When it comes to your work, don’t limit yourself to photos and screenshots. After all, you’re trying to impress and engage potential clients. The more mediums you can use to do so, the better!
Let’s start with video. We know video is one—if not the—most popular form of media (Cisco estimates that video will be 80% of Internet traffic by 2019.) The good news is, if you’re creative, you can incorporate videos into every work sample.
For example, you could do a video showing your progress over time: from initial sketches to wireframes to prototype to live product.
Or, if the product was featured in a magazine or news outlet, you could create a “highlight reel” incorporating article quotes, video clips, feedback from users, and so on.
Some products have video elements themselves. If you were involved in their creation, definitely include one or two clips.
Apart from video, you can also use GIFs to show a sequence of actions within your product or to demonstrate a cool feature. Critical Mass used this awesome helicopter GIF as part of its “Travel Alberta” campaign.
Or, along similar lines, weave in 3-D graphic models, as Truth Labs did.
These make your site pop and are typically used to showcase physical products, geographic landscapes, or architecture, but you can also use them to illustrate data.
Diagrams, graphics, and photos or videos of people using your product are other options to try out.
4. Interactive features
Your portfolio page should require (or at least request) some engagement on the visitor’s end. Incorporating people into the experience will increase the amount of time they’re willing to spend browsing.
One of the easiest ways to make your page interactive is to add graphics that draw viewers in and keep them scrolling. For some inspiration, take a look how Cinco Designs’ page on their rebranding of Smith makes you feel like you’re part of the storytelling.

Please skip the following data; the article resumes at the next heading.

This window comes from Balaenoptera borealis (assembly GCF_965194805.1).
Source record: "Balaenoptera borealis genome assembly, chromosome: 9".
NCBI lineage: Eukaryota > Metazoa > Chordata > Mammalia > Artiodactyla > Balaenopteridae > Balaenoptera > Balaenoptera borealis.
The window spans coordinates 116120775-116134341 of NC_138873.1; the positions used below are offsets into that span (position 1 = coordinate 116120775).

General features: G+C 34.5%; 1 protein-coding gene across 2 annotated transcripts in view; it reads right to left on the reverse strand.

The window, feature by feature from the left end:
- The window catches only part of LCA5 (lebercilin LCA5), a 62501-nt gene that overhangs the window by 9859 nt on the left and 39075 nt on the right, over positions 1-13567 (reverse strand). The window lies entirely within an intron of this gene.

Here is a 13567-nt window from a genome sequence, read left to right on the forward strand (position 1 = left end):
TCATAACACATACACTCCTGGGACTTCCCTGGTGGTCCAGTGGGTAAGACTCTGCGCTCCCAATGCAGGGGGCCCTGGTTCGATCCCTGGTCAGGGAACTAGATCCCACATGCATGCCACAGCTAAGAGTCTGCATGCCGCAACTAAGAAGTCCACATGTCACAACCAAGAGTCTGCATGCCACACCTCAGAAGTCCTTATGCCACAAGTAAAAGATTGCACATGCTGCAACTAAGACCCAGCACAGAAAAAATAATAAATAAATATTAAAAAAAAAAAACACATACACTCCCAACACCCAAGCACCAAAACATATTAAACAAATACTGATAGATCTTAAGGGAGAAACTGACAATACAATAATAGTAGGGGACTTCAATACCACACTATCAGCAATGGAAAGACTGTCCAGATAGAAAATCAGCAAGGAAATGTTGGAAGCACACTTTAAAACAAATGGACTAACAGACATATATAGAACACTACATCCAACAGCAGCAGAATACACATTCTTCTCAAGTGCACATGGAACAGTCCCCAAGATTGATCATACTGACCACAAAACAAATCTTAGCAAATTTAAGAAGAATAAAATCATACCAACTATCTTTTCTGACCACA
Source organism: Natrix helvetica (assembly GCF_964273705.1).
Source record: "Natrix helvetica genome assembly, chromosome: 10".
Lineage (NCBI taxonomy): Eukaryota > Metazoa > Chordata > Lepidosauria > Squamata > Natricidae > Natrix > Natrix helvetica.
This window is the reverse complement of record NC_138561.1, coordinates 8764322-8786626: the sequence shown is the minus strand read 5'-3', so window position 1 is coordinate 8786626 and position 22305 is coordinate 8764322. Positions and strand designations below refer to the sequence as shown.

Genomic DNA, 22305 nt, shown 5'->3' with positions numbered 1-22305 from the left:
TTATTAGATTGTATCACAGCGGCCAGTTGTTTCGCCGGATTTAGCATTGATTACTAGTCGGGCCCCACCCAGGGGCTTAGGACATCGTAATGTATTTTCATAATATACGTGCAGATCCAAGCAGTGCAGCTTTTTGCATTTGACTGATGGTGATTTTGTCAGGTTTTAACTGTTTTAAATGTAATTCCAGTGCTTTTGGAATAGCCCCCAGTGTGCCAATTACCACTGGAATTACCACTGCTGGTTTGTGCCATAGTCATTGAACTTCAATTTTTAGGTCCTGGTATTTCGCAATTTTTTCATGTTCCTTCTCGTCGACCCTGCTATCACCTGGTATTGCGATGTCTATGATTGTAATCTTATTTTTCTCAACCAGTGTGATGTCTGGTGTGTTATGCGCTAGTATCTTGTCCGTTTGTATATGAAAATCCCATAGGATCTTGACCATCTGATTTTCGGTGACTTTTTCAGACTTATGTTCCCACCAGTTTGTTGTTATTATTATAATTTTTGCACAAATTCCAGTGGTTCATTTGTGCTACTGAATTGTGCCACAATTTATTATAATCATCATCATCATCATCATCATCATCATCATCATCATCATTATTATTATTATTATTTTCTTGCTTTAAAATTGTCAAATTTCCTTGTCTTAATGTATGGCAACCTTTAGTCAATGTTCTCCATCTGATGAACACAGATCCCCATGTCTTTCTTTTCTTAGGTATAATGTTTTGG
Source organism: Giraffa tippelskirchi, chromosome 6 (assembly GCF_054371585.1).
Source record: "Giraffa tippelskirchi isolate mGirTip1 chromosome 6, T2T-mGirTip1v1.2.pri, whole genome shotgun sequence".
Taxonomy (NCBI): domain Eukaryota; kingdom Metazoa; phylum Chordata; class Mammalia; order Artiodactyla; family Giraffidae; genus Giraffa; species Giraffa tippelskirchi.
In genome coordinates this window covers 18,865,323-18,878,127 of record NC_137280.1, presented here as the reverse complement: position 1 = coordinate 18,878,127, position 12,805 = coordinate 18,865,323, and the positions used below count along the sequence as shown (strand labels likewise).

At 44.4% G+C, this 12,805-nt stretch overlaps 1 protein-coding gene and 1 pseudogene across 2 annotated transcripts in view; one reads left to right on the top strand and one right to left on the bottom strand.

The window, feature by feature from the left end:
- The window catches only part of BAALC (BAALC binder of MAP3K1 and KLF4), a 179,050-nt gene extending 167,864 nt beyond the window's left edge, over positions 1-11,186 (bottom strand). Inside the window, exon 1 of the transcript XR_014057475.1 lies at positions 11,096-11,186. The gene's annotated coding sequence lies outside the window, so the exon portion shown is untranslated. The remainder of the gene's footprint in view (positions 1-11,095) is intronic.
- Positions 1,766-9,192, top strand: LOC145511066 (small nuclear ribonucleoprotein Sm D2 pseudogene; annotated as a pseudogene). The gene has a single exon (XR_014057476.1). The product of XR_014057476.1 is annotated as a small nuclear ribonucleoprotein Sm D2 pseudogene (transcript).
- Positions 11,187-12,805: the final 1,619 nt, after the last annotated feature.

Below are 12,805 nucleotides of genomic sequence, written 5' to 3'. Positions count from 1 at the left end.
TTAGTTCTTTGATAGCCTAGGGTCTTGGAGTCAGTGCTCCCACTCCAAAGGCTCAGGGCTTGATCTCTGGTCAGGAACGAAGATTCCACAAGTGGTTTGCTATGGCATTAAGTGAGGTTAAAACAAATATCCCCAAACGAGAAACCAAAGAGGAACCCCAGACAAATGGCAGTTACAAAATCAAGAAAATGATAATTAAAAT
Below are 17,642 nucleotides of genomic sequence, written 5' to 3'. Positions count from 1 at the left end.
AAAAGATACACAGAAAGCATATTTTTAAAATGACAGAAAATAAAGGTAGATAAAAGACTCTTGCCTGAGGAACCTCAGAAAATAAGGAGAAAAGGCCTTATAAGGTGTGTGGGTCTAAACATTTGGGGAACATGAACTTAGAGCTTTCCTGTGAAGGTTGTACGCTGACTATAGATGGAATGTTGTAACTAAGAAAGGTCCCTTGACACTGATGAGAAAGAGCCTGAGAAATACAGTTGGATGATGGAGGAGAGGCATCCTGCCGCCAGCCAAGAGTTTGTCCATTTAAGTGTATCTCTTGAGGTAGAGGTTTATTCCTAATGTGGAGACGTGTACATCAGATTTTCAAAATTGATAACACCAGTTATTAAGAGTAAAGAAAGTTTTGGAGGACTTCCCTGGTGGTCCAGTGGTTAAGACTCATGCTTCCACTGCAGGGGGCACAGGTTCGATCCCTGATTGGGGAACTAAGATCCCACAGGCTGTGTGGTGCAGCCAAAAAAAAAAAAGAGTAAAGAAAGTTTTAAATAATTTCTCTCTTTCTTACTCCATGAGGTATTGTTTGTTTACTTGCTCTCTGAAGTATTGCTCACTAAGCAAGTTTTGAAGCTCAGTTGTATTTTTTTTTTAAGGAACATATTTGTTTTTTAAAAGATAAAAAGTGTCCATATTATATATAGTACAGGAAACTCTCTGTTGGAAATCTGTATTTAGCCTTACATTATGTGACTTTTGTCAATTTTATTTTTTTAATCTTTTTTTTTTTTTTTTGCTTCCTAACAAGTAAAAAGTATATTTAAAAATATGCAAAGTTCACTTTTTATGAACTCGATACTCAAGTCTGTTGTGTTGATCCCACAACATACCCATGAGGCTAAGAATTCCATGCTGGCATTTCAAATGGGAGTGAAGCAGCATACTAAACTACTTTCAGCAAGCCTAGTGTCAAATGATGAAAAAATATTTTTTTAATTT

Make sure that the first image in your slideshow is highly compelling—and that each successive image gives a different view of the product or gives the visitor new information. If there isn’t a good reason to keep clicking through a slideshow, no one will.If there isn’t a good reason to keep clicking through a slideshow, no one will #website #engagement Click To Tweet
In addition, consider using click-through slideshows to vary the flow of the page. Most work samples are displayed vertically; having the occasional horizontal slideshow will stop your visitors from scrolling down too quickly and overlooking important details.
You can also incorporate scroll interaction. This feature requires a little extra work, but it’s well worth it. Your visitors will be entranced by the effect. Plus, it’s a good way to show off your agency’s coding chops.
To get a feel for some high-quality scroll work, go to La Moulade’s Work page.
Looking for some unique ways to make your page interactive? Consider creating text overlays that pop up as users navigate.
Imagine showing a static image of an app you developed with annotations like, “This navigation bar helps users quickly and easily browse product categories” and “Adding social share buttons increased referral visits by 30%.”
5. Cohesive agency branding
A major challenge of creating an awesome portfolio is maintaining your company’s style and voice while presenting projects you completed for other companies in their style and voice.
It’s essential that you carry your agency’s personality through in your portfolio page since it’s a section of your website where visitors will spend a lot of time.